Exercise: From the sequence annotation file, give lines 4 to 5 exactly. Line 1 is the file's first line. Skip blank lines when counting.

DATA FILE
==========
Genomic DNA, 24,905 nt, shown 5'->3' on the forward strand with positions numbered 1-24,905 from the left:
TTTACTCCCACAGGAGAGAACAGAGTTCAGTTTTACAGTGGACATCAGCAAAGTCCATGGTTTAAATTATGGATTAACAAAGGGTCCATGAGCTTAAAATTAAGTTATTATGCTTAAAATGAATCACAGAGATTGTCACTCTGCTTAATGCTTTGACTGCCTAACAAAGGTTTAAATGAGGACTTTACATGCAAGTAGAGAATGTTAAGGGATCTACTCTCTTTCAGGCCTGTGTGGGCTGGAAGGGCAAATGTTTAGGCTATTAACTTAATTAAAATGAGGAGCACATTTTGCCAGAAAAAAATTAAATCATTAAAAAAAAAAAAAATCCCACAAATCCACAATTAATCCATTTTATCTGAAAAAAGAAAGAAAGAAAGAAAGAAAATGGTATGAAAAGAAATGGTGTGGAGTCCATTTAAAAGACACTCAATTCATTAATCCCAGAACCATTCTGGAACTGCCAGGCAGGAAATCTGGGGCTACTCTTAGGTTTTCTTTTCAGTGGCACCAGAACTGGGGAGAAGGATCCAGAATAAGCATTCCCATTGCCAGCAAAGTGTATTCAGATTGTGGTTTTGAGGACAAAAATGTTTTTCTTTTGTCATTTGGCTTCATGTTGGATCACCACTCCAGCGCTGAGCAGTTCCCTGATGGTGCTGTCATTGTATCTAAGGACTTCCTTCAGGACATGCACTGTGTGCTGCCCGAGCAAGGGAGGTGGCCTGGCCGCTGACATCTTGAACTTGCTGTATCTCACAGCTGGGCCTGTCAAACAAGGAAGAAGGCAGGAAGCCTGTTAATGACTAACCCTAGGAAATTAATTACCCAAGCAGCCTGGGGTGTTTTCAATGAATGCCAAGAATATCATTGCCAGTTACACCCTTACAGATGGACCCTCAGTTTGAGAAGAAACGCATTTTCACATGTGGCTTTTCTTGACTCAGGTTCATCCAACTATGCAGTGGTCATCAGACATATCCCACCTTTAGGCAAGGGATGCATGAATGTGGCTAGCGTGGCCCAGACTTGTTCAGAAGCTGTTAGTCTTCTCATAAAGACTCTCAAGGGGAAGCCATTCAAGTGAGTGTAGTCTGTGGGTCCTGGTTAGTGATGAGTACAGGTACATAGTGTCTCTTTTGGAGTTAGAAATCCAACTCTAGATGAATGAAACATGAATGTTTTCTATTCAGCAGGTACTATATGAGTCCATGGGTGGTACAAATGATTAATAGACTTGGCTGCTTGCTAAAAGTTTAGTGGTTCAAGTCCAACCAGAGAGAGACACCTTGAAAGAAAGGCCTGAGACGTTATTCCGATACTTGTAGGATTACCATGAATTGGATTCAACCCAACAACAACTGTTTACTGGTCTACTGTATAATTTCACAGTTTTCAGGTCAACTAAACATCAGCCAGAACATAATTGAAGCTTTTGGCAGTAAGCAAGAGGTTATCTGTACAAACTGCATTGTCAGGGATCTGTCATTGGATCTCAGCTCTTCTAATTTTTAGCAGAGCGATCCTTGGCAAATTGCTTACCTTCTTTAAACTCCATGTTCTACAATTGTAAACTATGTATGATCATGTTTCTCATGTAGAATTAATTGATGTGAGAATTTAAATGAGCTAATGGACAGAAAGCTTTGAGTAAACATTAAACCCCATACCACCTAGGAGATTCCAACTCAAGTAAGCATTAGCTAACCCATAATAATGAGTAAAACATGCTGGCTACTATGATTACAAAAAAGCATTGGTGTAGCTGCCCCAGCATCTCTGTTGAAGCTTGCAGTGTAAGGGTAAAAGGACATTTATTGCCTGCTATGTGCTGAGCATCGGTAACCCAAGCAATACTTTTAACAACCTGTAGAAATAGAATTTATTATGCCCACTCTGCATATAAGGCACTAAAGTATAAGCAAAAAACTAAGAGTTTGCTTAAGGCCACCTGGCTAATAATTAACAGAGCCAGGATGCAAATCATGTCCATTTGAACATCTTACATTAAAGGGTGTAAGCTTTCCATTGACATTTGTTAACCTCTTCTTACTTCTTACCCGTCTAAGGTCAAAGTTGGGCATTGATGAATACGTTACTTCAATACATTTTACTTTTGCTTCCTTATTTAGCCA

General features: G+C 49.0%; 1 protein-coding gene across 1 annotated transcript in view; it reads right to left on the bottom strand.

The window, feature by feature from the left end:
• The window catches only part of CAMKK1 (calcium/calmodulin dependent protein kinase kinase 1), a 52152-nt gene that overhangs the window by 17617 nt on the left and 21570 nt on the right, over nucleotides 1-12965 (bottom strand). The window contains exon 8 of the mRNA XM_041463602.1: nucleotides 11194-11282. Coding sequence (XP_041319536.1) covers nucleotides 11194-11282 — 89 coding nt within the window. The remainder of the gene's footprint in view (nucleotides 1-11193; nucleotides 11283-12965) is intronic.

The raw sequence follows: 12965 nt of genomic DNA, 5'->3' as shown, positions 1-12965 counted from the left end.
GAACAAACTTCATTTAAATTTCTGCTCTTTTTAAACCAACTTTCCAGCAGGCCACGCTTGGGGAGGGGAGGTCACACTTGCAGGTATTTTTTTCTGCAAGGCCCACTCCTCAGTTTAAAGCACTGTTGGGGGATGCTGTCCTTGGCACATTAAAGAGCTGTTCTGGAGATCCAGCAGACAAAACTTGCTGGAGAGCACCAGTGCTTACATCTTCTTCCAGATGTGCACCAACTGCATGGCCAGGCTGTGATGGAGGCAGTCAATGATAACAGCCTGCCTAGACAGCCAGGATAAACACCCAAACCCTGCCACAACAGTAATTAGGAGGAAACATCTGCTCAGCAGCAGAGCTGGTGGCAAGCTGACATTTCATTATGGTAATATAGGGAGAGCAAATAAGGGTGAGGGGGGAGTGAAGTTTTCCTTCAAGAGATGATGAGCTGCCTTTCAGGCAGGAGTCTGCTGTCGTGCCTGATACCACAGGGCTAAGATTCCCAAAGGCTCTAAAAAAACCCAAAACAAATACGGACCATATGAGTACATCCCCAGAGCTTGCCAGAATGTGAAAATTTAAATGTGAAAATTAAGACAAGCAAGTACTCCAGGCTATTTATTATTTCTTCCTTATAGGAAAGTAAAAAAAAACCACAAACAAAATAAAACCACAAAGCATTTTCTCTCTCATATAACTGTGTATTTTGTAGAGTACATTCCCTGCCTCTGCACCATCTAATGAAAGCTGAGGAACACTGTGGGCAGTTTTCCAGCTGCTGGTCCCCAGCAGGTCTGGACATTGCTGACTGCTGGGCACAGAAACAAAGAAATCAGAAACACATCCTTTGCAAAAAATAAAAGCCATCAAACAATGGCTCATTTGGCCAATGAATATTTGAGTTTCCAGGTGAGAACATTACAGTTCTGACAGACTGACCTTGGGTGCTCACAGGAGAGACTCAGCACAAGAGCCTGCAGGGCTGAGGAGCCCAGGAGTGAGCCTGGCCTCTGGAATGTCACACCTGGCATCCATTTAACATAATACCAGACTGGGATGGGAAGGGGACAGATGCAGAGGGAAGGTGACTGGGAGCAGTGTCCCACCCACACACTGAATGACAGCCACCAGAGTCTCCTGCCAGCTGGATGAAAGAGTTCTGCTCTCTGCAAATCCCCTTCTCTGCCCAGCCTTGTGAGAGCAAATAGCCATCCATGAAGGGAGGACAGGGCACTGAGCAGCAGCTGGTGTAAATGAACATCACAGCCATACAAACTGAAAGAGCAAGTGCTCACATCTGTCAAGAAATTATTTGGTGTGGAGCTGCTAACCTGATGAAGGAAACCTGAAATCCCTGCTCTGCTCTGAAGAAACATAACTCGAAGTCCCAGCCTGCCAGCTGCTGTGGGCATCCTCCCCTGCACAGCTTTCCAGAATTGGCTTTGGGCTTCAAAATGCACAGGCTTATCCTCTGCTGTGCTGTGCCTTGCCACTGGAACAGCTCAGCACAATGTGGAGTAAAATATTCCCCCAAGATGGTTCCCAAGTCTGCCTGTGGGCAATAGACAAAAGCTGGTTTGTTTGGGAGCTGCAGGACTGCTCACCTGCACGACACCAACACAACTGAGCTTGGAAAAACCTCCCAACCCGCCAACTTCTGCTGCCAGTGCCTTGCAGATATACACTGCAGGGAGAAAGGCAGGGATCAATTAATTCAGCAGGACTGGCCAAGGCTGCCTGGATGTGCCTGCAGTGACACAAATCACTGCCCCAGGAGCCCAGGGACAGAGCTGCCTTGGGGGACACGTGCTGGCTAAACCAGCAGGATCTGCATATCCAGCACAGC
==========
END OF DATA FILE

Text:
The window, feature by feature from the left end:
• The window catches only part of CAMKK1 (calcium/calmodulin dependent protein kinase kinase 1), a 52152-nt gene that overhangs the window by 17617 nt on the left and 21570 nt on the right, over nucleotides 1-12965 (bottom strand). The window contains exon 8 of the mRNA XM_041463602.1: nucleotides 11194-11282. Coding sequence (XP_041319536.1) covers nucleotides 11194-11282 — 89 coding nt within the window. The remainder of the gene's footprint in view (nucleotides 1-11193; nucleotides 11283-12965) is intronic.